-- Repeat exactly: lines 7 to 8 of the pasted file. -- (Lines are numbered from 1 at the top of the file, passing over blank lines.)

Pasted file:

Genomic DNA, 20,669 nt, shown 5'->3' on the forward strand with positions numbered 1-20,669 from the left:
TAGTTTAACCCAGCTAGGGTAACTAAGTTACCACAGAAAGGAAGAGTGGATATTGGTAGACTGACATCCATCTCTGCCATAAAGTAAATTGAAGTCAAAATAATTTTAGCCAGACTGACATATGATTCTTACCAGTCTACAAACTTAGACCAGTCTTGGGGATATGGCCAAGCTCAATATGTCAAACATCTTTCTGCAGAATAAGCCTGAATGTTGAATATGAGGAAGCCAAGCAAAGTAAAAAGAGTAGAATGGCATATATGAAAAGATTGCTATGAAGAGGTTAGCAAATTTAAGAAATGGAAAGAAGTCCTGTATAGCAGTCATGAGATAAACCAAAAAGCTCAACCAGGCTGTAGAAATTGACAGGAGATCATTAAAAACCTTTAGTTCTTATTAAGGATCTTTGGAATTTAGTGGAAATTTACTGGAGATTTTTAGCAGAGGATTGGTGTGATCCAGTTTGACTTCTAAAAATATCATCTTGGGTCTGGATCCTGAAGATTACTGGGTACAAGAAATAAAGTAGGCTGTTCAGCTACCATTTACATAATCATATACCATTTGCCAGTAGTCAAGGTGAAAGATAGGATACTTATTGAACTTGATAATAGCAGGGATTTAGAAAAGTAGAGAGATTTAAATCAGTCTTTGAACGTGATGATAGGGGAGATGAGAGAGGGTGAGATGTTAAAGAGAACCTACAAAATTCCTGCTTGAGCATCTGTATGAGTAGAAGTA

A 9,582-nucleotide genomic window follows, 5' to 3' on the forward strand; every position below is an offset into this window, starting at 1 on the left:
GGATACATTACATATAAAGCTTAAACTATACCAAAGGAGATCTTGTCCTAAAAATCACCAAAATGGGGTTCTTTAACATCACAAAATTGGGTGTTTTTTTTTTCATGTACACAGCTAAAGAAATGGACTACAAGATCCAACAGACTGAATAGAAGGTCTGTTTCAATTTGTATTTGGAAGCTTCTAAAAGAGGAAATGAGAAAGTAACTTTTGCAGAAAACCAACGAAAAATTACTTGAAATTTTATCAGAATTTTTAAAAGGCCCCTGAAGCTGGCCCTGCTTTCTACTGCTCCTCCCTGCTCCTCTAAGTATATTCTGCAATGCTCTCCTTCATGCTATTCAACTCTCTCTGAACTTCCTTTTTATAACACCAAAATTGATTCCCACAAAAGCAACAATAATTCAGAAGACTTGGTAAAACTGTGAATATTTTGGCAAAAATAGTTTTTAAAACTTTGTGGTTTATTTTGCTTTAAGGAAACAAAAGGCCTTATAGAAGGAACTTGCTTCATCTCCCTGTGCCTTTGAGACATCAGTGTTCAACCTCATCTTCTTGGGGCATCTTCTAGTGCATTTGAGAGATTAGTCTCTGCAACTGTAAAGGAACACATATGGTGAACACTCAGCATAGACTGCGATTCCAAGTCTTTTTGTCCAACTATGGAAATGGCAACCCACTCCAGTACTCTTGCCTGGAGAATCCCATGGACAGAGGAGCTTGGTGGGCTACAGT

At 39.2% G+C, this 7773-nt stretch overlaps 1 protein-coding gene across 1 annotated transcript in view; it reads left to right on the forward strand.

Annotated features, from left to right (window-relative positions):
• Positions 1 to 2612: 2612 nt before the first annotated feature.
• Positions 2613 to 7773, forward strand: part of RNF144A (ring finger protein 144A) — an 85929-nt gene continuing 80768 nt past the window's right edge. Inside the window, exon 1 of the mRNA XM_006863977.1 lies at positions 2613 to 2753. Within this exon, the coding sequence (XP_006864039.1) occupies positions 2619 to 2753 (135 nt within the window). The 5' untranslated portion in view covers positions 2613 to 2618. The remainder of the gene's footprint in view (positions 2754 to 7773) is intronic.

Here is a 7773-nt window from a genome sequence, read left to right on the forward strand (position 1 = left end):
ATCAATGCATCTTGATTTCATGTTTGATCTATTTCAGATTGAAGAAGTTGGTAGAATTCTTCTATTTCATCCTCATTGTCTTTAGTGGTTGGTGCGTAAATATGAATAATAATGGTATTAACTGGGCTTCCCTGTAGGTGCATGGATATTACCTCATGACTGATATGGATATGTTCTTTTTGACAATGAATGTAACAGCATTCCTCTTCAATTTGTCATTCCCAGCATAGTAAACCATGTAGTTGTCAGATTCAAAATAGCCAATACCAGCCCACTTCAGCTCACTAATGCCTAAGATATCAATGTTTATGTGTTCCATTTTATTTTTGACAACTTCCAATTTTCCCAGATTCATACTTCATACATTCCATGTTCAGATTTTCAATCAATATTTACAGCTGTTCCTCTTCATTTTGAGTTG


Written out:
• Positions 1 to 2612: 2612 nt before the first annotated feature.
• Positions 2613 to 7773, forward strand: part of RNF144A (ring finger protein 144A) — an 85929-nt gene continuing 80768 nt past the window's right edge. Inside the window, exon 1 of the mRNA XM_006863977.1 lies at positions 2613 to 2753. Within this exon, the coding sequence (XP_006864039.1) occupies positions 2619 to 2753 (135 nt within the window). The 5' untranslated portion in view covers positions 2613 to 2618. The remainder of the gene's footprint in view (positions 2754 to 7773) is intronic.